Three weeks after the Trump administration imposed a 30 percent tariff on imported solar energy cells and panels, the president claimed that “a lot of places are opening up” to “make solar panels again.” Two weeks later, he said that “we’re opening up at least five plants,” and by mid-April, the number had grown to “seven or eight.”
But solar energy experts told us they knew of just one new announced facility since the tariffs were implemented.
We asked the White House press office for a list of the “seven or eight” plants, but we have not received a response. We will update this article if we do.
“As of now we only have a definitive announcement for one new solar manufacturing facilities since the tariffs were introduced. And even that one is now planned to be smaller than originally intended,” Shayle Kann, a nonresident fellow at Columbia University’s Center on Global Energy Policy, told us.
JinkoSolar, a Chinese company, announced on Jan. 29 that it would finalize plans for a manufacturing facility in the U.S. It will be in Jacksonville, Florida, and create 200 jobs, the company said in late March. That’s the only new post-tariff facility that the Solar Energy Industries Association was aware of as well.
It’s unclear what Trump may be including in his count of solar plants. Both Kann and SEIA told us some U.S. manufacturers had announced or discussed plans to expand capacity. “But to my knowledge, none of those plans are definitive at this point,” said Kann, who is also the senior vice president of research and strategy at Energy Impact Partners, a sustainable energy investment firm.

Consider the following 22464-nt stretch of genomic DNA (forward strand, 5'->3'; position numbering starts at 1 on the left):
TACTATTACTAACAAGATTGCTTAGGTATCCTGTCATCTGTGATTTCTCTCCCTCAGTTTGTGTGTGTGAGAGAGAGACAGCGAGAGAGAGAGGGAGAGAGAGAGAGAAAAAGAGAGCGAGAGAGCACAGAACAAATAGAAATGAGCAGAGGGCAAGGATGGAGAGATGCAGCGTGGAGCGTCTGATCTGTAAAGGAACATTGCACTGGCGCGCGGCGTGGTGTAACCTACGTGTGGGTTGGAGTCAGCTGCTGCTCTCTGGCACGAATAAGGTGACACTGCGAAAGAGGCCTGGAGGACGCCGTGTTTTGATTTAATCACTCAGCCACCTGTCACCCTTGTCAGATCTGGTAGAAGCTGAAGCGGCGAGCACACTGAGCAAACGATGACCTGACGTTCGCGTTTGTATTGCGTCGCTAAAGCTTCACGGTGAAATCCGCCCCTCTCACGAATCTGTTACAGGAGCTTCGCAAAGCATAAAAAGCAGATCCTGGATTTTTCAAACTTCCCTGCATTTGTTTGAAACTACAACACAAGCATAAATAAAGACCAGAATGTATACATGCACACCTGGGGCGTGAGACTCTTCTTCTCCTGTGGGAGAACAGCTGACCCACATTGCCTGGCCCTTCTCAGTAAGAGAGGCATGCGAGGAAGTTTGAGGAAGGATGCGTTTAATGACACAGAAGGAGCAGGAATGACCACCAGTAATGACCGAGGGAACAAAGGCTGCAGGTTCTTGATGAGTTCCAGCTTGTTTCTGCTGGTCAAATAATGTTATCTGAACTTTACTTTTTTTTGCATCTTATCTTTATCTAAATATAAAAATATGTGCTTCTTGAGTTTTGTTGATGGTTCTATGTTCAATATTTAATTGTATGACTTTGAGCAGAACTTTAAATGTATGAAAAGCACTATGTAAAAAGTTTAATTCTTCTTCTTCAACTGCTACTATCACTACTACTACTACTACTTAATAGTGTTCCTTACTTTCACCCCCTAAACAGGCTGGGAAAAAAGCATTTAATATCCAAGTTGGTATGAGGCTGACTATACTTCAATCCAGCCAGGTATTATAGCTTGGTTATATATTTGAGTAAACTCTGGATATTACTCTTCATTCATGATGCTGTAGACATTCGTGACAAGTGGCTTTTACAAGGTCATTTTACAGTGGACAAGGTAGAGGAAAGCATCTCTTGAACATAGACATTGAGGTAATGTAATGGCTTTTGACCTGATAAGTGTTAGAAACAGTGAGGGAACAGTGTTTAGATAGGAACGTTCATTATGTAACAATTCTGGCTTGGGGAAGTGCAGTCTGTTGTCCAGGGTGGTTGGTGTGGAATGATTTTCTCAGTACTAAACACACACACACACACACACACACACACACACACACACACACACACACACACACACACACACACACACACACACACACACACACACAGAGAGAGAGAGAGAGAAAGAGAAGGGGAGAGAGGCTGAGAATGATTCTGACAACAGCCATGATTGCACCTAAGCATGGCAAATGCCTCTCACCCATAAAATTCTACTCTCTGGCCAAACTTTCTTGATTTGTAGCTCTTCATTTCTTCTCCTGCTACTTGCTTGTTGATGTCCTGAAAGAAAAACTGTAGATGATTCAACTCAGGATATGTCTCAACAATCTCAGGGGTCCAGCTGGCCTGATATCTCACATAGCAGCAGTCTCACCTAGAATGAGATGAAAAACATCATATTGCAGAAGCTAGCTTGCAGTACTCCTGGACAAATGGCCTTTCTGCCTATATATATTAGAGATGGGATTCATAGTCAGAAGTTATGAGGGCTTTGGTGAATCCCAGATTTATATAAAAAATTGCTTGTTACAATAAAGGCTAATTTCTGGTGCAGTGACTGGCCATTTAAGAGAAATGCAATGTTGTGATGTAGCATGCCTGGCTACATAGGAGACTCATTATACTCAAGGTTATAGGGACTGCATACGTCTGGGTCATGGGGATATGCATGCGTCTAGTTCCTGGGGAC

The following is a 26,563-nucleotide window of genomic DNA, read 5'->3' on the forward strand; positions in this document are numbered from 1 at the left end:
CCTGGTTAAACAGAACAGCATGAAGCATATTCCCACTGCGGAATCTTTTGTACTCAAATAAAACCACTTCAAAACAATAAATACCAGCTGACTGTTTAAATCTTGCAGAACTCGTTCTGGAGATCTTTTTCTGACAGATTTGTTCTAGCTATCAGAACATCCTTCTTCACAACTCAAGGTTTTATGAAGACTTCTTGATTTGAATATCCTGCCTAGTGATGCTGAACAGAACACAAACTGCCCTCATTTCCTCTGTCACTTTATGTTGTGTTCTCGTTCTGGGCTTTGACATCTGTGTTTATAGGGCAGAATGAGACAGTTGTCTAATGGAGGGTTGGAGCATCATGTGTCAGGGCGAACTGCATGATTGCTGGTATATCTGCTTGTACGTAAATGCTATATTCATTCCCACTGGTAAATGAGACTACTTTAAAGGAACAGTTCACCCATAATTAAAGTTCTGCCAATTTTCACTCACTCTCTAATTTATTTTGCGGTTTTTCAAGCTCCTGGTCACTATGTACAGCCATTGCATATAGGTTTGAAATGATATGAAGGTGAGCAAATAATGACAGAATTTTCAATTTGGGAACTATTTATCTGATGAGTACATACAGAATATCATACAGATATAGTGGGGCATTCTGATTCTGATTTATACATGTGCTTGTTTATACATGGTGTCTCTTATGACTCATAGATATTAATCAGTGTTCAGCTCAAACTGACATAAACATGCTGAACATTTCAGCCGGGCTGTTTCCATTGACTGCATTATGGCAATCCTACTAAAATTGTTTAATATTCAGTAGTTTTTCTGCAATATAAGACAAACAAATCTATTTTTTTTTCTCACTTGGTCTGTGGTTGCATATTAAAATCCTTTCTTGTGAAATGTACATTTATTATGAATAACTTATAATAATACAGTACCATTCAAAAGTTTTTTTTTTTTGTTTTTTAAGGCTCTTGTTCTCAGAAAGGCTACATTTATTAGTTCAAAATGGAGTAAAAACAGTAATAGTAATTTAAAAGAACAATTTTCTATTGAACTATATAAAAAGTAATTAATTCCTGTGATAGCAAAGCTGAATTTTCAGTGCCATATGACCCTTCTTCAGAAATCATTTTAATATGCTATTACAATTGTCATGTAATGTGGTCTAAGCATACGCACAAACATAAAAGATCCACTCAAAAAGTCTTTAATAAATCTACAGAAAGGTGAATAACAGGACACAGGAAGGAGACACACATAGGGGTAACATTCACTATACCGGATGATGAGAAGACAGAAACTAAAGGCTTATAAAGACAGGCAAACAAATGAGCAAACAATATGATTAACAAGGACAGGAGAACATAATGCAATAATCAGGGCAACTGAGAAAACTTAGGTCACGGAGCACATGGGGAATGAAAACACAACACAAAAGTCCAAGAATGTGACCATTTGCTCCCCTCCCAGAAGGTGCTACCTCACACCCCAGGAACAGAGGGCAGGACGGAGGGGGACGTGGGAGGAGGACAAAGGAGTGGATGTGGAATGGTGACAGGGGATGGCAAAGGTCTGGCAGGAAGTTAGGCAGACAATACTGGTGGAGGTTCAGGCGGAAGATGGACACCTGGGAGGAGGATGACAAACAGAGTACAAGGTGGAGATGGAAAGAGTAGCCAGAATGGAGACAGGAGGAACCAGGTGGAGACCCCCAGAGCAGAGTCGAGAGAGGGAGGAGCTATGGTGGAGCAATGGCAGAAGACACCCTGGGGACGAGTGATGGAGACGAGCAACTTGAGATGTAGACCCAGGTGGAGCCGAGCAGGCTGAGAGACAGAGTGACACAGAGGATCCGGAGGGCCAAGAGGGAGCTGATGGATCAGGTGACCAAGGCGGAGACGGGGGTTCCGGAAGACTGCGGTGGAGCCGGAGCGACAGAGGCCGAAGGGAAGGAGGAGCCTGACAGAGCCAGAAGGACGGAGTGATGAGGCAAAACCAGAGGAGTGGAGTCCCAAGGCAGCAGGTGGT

Also, SunPower, a solar systems and technology company that imports its solar panels, announced on April 18 that it would buy SolarWorld Americas, one of the companies that had petitioned the International Trade Commission for the tariffs.
Trump made his most recent comments on April 18 at a joint press conference with Japanese Prime Minister Shinzo Abe. As we said, they come after Trump put the number of new solar plants at “at least five” on Feb. 26 and the more general “a lot” on Feb. 13.
Trump, April 18: If you look at what we did with solar panels, where we put 30 percent tariffs on, we had 32 companies opened with pretty new plants, because it’s a relatively new industry. Of the 32 plants, 30 were closed and 2 were not doing well. Since putting the tariffs on, the two are doing very well, seven or eight are going to be opening, and a lot more will open.
SEIA, a national trade association, opposed the tariffs, arguing that they would stunt demand and hurt U.S. installers and manufacturers in the industry that made products other than the solar panels themselves.
Abigail Ross Hopper, SEIA’s president and CEO, said in a statement in response to Trump’s remarks: “The President was apparently misinformed about the number of plants that had been operating, the number that are going to be newly built and the status of the plants of the two petitioners.” (SEIA also disputes the president’s claim that 30 solar panel plants had closed before the tariffs, arguing that some made other products or didn’t close because of imports.)
Greentech Media, which is part of the market analysis firm Wood Mackenzie, wrote in January that there were 14 “crystalline-silicon cell and/or module manufacturers in the U.S.” All of those companies would “theoretically” benefit from the tariffs, Greentech Media wrote, though “it’s not clear that all of these companies have active factories in the U.S. with the ability to reach any kind of scale.”